Reduce, Reuse, Rewear, and Recycle: How to Combat Plastic Fashion



In the 80 years plastic has been around, we've created 91 billion tonnes of it, and only recycled 10%. The plastic problem has spearheaded environmental panic for decades. The term ‘plastic pollution’ evokes imagery of floating plastic bags in the sea, discarded bottles tainting picturesque beaches, and eroding coastlines, but what about our wardrobes? The fashion industry plays an enormous role in global plastic usage.


Saving the planet is a growing trend and many brands are jumping on the bandwagon of becoming more sustainable and less detrimental to the environment. Let's delve into fashion's plastic obsession and how both brands and consumers can help to reduce the problem.


Death by microfibres


In 2016, 65 million tonnes of plastic was produced for textile fibres, contributing to 20% of the plastic produced for that year. It's crucial to understand that plastic is just as present in clothing garments as it is in production and packaging. Approximately 60% of clothing materials are plastic-based, including polyester, acrylic, and nylon.


According to the 2017 Ellen MacArthur Foundation Report, the textile economy found the fast fashion sector actually increased the demand for plastic-based clothing. Fast fashion companies rely on ‘virgin plastic’ in order to produce new styles at quick turnarounds. The report estimates that 63% of materials used in clothing during 2015 were virgin plastic-based, with only 3% deriving from recycled materials. Due to fast fashion often meaning a fast turnaround, most items are disposed of within a year and make up the 10,000 items of clothing that get shipped to landfill every five minutes.


What is alarming, is that only 6% of plastic waste in the sea is visible to the naked eye. Environmental Scientist Catie Tobin highlights how our clothing is not only damaging our oceans but also our own health. The thin, hair-like synthetic microfibre strands of plastic used in our clothing course through the water and air as a result of our sea pollution and as a result, have entered our food chains.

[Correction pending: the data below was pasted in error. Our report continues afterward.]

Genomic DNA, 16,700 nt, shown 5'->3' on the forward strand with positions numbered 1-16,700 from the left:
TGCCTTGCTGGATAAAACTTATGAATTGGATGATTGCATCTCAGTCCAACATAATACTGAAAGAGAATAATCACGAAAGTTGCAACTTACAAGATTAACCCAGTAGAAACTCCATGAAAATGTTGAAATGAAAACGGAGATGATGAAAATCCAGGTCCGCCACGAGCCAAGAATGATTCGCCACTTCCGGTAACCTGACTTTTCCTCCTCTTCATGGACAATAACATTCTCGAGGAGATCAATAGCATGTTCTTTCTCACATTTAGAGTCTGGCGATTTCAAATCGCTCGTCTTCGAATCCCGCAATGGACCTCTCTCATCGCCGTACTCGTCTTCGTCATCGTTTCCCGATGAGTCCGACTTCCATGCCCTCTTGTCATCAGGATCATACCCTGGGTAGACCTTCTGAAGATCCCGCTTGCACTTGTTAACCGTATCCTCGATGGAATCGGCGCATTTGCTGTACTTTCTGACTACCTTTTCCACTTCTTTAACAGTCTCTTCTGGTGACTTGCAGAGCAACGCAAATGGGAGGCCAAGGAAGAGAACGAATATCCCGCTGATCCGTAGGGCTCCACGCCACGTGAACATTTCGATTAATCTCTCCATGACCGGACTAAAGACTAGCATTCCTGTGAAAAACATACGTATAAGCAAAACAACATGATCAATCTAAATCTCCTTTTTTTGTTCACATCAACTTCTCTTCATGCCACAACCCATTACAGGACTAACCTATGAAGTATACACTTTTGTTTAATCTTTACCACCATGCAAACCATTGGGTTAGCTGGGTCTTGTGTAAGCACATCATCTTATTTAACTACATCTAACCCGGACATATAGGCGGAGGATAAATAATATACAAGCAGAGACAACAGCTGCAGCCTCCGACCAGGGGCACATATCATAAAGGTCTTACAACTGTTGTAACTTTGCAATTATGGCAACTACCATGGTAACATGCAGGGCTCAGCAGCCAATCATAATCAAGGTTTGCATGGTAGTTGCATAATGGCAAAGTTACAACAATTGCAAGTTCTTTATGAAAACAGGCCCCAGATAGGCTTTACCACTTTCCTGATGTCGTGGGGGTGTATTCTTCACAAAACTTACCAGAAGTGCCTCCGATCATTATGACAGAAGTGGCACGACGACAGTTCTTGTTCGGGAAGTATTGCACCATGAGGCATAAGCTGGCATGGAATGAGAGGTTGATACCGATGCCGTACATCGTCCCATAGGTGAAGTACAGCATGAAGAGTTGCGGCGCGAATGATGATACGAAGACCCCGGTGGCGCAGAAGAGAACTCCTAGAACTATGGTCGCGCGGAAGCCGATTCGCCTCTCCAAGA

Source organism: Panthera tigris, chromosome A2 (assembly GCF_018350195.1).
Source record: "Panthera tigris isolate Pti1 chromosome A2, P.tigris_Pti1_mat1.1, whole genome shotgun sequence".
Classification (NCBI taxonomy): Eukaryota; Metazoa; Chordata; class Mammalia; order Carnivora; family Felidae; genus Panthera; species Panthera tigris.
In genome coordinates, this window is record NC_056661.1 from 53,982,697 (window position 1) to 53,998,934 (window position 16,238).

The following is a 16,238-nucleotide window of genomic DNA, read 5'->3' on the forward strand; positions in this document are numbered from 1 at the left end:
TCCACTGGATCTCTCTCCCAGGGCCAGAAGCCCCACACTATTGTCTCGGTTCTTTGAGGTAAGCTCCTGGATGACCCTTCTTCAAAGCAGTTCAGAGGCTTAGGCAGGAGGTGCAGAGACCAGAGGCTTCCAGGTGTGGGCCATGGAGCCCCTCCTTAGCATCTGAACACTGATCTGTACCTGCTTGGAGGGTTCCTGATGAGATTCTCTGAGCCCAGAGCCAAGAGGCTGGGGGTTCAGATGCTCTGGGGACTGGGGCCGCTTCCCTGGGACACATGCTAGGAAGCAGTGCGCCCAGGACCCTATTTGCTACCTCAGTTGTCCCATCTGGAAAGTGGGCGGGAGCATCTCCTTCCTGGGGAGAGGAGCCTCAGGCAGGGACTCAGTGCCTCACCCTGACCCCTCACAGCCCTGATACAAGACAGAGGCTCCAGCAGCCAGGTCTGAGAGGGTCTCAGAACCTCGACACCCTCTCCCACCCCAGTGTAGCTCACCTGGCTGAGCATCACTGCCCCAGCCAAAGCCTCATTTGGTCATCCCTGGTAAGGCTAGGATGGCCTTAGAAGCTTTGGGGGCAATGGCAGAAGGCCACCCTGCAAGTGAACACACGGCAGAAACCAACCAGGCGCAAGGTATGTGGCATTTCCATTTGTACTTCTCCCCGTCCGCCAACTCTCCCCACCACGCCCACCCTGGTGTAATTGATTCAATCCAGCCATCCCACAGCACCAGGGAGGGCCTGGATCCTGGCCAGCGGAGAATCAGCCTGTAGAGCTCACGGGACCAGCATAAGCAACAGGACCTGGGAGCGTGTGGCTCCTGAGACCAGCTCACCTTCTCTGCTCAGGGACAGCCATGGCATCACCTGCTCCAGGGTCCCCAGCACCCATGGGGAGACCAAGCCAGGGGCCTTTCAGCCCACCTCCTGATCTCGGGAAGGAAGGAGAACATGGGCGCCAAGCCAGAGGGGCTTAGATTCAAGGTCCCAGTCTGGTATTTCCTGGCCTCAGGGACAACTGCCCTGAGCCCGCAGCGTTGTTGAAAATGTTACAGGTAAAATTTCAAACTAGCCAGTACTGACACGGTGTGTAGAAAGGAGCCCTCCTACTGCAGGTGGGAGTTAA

Research from the Institute of Marine Science suggests that there are 1.4 quadrillion fibres floating through our oceans, as well as plastic, eco-friendly materials such as linen and cotton are also proving to be detrimental. The excessive colour dying and treatment of the materials stops them from biodegrading, thus becoming highly toxic. Dr. Laura Foster from the Marine Conservation Society states; “We need to make more of a connection between the sea and what we do in our everyday lives, including the clothes we wear and put in the wash. It all becomes part of a soup of ocean plastic."


Behind the scenes


The long-term effects of plastic consumption within fashion are becoming ever more prevalent with increasing marine research. The shocking statistics have led to increasing intervention in fashion production. The top-down approach incorporates government policy, independent organisations, top brands, and consumers.


From a political perspective, in 2019 French president Emmanuel Macron debuted the Fashion Pact which encouraged leading brands and their suppliers to adopt more eco-friendly modes of production. The agreement between 32 companies and 150 brands houses the shared objective of reducing their environmental impact by achieving zero greenhouse gas emission by 2050, and most importantly cutting single usage plastic.